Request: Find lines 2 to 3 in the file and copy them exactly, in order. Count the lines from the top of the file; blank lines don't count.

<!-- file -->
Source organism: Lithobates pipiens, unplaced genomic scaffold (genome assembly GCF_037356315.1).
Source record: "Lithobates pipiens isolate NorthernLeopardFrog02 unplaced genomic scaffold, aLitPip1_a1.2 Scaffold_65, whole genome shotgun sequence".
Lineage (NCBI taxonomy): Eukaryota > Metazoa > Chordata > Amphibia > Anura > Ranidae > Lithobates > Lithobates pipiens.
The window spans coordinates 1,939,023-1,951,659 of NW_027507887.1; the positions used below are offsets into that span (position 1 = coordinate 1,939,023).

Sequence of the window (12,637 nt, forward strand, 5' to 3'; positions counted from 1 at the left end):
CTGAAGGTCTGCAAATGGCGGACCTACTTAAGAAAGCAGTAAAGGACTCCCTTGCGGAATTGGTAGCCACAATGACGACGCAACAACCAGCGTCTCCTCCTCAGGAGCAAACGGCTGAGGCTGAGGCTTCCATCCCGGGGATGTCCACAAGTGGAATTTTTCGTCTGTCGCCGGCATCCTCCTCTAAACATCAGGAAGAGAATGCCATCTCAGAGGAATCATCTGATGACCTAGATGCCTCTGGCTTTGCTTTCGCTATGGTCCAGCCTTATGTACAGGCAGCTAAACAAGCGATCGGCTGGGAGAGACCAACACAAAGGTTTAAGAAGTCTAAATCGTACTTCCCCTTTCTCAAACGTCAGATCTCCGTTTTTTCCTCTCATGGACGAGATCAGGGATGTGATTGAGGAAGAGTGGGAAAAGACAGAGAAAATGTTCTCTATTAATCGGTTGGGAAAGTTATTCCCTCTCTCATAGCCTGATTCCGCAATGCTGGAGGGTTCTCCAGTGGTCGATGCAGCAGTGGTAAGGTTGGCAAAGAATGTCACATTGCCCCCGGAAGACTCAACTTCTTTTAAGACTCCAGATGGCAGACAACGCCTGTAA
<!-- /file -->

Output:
Source record: "Lithobates pipiens isolate NorthernLeopardFrog02 unplaced genomic scaffold, aLitPip1_a1.2 Scaffold_65, whole genome shotgun sequence".
Lineage (NCBI taxonomy): Eukaryota > Metazoa > Chordata > Amphibia > Anura > Ranidae > Lithobates > Lithobates pipiens.